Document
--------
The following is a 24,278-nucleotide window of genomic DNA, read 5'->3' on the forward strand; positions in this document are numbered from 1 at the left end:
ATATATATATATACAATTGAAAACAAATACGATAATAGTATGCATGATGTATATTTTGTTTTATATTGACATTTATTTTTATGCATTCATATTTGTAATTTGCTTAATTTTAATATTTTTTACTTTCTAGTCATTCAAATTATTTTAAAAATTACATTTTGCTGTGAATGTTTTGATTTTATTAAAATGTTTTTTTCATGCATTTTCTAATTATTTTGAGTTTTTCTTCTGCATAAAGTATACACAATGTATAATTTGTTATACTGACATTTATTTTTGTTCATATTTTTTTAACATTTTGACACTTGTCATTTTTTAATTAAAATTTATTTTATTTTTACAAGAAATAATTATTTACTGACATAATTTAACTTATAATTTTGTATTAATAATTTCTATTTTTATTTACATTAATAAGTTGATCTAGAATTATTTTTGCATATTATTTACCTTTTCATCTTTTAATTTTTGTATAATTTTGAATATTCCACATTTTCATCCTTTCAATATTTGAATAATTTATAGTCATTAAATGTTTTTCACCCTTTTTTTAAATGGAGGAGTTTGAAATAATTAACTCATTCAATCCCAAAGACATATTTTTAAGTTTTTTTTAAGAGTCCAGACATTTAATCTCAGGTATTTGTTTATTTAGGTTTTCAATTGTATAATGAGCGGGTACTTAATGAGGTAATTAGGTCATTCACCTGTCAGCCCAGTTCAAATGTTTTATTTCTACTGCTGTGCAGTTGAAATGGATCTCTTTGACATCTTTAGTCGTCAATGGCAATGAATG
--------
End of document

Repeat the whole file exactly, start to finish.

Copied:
The following is a 24,278-nucleotide window of genomic DNA, read 5'->3' on the forward strand; positions in this document are numbered from 1 at the left end:
ATATATATATATACAATTGAAAACAAATACGATAATAGTATGCATGATGTATATTTTGTTTTATATTGACATTTATTTTTATGCATTCATATTTGTAATTTGCTTAATTTTAATATTTTTTACTTTCTAGTCATTCAAATTATTTTAAAAATTACATTTTGCTGTGAATGTTTTGATTTTATTAAAATGTTTTTTTCATGCATTTTCTAATTATTTTGAGTTTTTCTTCTGCATAAAGTATACACAATGTATAATTTGTTATACTGACATTTATTTTTGTTCATATTTTTTTAACATTTTGACACTTGTCATTTTTTAATTAAAATTTATTTTATTTTTACAAGAAATAATTATTTACTGACATAATTTAACTTATAATTTTGTATTAATAATTTCTATTTTTATTTACATTAATAAGTTGATCTAGAATTATTTTTGCATATTATTTACCTTTTCATCTTTTAATTTTTGTATAATTTTGAATATTCCACATTTTCATCCTTTCAATATTTGAATAATTTATAGTCATTAAATGTTTTTCACCCTTTTTTTAAATGGAGGAGTTTGAAATAATTAACTCATTCAATCCCAAAGACATATTTTTAAGTTTTTTTTAAGAGTCCAGACATTTAATCTCAGGTATTTGTTTATTTAGGTTTTCAATTGTATAATGAGCGGGTACTTAATGAGGTAATTAGGTCATTCACCTGTCAGCCCAGTTCAAATGTTTTATTTCTACTGCTGTGCAGTTGAAATGGATCTCTTTGACATCTTTAGTCGTCAATGGCAATGAATG